Post Doctoral Fellow April Kamp-Whittaker Awarded NSF SPARC Grant and an American Philosophical Society Franklin Research Grant

Departmental News

Posted:  May 24, 2021 - 12:00pm

Post Doctoral Fellow April Kamp-Whittaker has been awarded a NSF SPARC Grant and an American Philosophical Society Franklin Research Grant.  The grants are for two different projects:

NSF SPARC Grant (PI: April Kamp-Whittaker (UNM) and Co-PI: Bonnie Clark (U Denver) The University of Denver Amache Project is partnering with CAST at the University of Arkansas on a SPARC Grant to develop a ArcGIS StoryMap about the history and archaeology of sports at the Granada Relocation Center National Historic Landmark (Amache), a WWII Japanese American Incarceration Center. Sports became an important part of life within the incarceration centers, as evidenced in both the archival and oral historical data. At Amache residents participated in both traditional American and Japanese sports including judo, sumo, ping pong, football, baseball, and basketball. Images and artifacts from the Amache Preservation Society Museum will be combined with archaeological data from six field seasons to tell the story of sports at Amache. The final product will be an interactive StoryMap that allows visitors to both follow a discrete storyline but also explore an interactive site directory, GIS maps and drone footage of the site, and digitized collections. This webpage will provide a venue for the public and stakeholders at Amache to see how archaeological data is used and freely engage in a range of data to understand an interesting part of the site’s history while also engaging in their own exploration and learning about this unique and important part of American history.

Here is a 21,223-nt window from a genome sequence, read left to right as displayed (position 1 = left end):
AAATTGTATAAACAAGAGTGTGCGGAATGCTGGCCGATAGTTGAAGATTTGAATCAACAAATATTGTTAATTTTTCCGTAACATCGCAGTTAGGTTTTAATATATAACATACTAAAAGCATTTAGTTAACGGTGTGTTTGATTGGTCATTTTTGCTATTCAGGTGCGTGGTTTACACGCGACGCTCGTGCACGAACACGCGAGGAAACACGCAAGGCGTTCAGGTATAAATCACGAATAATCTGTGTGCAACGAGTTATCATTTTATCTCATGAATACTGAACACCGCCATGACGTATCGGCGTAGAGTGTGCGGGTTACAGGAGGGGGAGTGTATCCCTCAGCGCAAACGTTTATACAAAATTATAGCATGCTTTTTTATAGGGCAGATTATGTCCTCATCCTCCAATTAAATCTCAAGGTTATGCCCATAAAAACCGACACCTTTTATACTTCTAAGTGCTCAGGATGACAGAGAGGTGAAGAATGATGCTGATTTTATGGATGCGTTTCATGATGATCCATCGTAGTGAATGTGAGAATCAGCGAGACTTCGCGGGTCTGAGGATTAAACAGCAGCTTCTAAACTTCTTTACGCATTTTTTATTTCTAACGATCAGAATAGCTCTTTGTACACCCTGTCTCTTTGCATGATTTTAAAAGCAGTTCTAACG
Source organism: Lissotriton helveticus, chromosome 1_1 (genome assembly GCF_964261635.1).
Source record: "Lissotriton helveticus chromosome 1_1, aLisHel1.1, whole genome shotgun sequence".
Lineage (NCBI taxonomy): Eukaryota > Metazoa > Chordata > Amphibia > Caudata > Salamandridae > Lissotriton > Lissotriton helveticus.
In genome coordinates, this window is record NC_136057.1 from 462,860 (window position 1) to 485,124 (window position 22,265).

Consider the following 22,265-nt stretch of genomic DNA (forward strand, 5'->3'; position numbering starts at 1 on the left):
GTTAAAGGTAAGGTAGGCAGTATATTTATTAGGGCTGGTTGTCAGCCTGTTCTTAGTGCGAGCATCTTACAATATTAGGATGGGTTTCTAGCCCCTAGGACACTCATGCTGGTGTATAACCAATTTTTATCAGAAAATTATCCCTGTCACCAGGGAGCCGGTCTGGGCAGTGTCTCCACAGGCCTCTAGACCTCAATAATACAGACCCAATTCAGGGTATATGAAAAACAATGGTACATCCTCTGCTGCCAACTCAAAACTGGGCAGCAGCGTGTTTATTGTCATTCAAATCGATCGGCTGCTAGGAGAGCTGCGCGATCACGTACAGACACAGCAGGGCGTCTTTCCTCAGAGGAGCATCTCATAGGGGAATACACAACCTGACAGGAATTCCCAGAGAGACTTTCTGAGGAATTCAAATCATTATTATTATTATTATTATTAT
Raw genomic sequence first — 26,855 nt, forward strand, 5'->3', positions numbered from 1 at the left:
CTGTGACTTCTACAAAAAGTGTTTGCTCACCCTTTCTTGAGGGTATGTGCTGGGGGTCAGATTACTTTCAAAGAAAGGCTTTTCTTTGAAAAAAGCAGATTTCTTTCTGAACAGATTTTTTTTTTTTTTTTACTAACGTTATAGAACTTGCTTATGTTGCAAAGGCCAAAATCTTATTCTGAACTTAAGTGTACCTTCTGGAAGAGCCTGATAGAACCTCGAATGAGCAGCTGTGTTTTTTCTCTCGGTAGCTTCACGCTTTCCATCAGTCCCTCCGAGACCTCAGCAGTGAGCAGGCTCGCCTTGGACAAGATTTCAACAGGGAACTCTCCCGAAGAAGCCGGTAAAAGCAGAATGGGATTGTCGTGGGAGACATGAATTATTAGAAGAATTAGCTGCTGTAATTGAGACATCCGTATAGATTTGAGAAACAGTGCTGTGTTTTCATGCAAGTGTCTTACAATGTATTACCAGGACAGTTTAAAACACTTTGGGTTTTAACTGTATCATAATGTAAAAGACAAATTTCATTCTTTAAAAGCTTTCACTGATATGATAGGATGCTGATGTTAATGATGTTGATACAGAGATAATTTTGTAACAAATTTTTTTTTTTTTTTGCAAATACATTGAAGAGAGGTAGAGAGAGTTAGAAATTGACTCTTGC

American Philosophical Society Franklin Research Grant (PI: April Kamp-Whittaker (UNM)  This grant provided funds to conduct a pilot project analyzing children’s toys held in two different repositories in Idaho and California. The project goal is to compare the experiences of children in the American west by analyzing toys from urban sites dating between 1880 and 1940. Two main research questions will be explored: 1. How do distributions of toys correlate to socio-economic patterns at urban sites in the west. 2. Are households with different ethnic or cultural background purchasing and using different toys than neighboring households?

April Kamp-Whittaker (PhD) is a Postdoctoral Fellow at the University of New Mexico, Department of Anthropology and Co-PI of the University of Denver Amache Project. Her research at Amache, a WWII Japanese Internment Center, has focused on the archaeology of community and the development of social networks and neighborhoods. She has worked on historical and prehistoric projects across the U.S. and tries to find new ways to connect audiences to archaeology through public presentations, exhibits, and curriculum. Her publications include works on the archaeology of institutional confinement, the archaeology of childhood, and historic urbanism.